A bunch of musicians wandered in – Buzz Bidstrup and Chris Bailey from The Angels, and Jimmy, the scruffy young lead singer of a band called Cold Chisel.
By her own admission, Jane was a pretty naive 21-year-old.
"I'd probably been living under a bit of a rock," she laughs.
"Just getting assignments in, doing homework. I would go to Russian Club or Chess Club at university. I'd never go to a pub and stand around and watch live music. I remember some of my friends were seeing bands, and I would be the designated driver and I'd do my homework in the car. I didn't date a lot … I was so naive.
"So, suddenly meeting these drastically different, creative people, it was a whole new life experience for me."
Jimmy was mesmerised – "completely smitten" – and tried to catch her attention across the room.
He hung around the party to the bitter end, until finally Jane called him a taxi and escorted him to the door. If he went home now and behaved himself, she said, she'd meet him at the airport in the morning and give him her phone number.
She was true to her word, and thus began a relationship that has spanned 42 years (40 years of marriage) and seems forged in fire.
Did she imagine at the time that the mop-top boy in jeans and sneakers would be the love of her life? To be honest, no.
"I didn't look at things like that," Jane admits. "It was just that I felt different with him. I felt comfortable, he made me laugh. He was my favourite person to be with, but it wasn't set in stone."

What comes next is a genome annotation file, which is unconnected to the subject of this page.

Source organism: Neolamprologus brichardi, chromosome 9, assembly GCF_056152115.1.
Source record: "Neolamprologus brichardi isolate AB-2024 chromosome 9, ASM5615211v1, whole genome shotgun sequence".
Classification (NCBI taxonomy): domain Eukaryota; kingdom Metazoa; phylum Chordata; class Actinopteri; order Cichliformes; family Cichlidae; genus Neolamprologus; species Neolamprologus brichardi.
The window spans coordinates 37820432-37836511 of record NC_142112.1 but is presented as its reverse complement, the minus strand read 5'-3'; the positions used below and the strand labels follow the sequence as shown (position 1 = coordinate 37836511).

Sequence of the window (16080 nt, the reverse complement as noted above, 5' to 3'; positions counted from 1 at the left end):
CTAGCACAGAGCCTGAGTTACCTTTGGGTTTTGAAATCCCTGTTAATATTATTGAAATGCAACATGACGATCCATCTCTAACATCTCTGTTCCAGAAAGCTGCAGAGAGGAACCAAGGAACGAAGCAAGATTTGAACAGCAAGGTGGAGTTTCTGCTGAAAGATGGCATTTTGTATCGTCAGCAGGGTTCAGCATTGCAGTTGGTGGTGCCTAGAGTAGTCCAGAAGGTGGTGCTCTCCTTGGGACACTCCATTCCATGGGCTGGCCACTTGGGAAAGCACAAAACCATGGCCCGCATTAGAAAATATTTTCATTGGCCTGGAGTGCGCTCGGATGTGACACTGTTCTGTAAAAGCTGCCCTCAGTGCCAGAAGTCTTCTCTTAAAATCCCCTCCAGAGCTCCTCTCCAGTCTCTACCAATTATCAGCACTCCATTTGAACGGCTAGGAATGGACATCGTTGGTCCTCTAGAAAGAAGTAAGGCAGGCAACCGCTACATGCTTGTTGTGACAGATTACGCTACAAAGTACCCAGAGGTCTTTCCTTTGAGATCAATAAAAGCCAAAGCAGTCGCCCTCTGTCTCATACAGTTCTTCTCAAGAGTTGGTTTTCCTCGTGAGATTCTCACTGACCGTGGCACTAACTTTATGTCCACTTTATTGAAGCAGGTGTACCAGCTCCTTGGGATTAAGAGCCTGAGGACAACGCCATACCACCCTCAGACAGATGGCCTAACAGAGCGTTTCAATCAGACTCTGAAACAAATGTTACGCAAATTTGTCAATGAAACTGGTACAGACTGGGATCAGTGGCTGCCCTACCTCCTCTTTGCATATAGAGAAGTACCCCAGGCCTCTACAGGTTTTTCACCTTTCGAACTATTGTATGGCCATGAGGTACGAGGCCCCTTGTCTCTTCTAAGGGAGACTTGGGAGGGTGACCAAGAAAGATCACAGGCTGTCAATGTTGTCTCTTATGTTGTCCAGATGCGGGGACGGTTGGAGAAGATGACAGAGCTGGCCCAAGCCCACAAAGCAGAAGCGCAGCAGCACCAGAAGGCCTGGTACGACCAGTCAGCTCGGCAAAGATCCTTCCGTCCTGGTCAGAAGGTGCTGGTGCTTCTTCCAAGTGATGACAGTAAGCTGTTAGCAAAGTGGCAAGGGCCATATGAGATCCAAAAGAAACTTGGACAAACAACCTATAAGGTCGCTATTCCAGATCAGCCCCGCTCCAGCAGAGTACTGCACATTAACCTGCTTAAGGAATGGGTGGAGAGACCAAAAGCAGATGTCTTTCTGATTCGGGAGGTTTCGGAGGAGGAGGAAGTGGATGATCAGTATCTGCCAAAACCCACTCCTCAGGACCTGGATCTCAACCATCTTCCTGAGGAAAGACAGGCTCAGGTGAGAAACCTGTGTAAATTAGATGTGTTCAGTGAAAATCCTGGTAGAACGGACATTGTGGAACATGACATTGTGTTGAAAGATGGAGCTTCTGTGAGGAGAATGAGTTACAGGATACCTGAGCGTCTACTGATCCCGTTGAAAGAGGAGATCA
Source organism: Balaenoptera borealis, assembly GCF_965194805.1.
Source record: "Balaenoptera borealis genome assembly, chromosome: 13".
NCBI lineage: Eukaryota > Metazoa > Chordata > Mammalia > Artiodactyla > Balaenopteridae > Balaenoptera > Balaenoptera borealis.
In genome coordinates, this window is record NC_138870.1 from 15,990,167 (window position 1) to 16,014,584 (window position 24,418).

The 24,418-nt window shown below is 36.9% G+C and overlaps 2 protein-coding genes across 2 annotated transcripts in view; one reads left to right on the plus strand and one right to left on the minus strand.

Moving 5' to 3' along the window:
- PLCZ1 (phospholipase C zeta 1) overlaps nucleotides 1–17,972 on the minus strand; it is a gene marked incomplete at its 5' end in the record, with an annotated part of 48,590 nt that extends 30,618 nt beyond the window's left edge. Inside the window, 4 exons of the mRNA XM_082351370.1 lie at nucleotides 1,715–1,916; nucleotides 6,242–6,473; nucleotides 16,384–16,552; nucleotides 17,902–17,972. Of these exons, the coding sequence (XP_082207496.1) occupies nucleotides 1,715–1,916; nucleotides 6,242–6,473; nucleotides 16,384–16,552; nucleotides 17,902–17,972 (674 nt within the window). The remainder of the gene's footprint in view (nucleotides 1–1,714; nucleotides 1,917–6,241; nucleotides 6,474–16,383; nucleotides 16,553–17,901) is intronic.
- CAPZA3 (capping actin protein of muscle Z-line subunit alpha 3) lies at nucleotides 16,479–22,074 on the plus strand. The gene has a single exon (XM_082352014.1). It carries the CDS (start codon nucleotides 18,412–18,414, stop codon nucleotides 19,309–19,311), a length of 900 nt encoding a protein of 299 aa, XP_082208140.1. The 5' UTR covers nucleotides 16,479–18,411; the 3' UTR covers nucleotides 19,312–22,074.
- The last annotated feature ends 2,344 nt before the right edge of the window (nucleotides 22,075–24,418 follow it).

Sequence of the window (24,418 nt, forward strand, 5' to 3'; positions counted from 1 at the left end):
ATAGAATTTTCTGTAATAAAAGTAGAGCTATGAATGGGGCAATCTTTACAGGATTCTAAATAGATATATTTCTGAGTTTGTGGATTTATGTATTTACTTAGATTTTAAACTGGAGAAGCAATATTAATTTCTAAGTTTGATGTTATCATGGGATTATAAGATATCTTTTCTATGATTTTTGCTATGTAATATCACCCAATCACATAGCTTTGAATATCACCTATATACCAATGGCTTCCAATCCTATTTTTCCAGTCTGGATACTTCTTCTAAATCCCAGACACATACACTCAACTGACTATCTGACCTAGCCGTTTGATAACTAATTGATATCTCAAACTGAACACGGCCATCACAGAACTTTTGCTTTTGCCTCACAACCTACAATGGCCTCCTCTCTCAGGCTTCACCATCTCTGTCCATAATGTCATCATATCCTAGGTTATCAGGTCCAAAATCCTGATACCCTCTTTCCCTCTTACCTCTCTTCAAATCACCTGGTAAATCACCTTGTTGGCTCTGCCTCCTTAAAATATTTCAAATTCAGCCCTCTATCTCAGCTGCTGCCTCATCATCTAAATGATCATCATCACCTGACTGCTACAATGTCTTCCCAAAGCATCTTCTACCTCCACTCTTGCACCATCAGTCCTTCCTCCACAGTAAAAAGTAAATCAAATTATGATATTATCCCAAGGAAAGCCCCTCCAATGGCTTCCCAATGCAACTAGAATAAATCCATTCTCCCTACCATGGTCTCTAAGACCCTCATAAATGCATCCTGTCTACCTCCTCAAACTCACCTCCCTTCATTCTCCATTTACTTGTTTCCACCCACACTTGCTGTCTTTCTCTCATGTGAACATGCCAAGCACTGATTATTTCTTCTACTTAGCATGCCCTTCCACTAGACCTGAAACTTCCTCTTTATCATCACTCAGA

Even so, as time went on, Jane began spending more time with Jimmy and less time at uni, until finally she stopped going altogether. A crisis of conscience ensued.
"I was worried about getting into trouble with my parents," she says.
So she flew to Japan, where they were living, to make her case to them about dropping out of uni, and to take a break from what had become a pretty intense introduction to the rock'n'roll lifestyle.
Jimmy famously wrote the Cold Chisel song Rising Sun ("the Rising Sun just stole my girl away"), about Jane's departure.
And indeed he did "catch a plane and steal her back again"– eventually.
After a fairly uncomfortable couple of weeks at the embassy with the Mahoneys, Jimmy returned to Sydney and Jane followed six months later.
They moved into a terrace house in Paddington and tied the knot in a registry office in May 1981. Mahalia was born barely a year later and changed both Jimmy and Jane's lives forever. For both parents, family became a guiding star.
"A lot of people ask me if I feel I've given up anything. I haven't," Jane says honestly.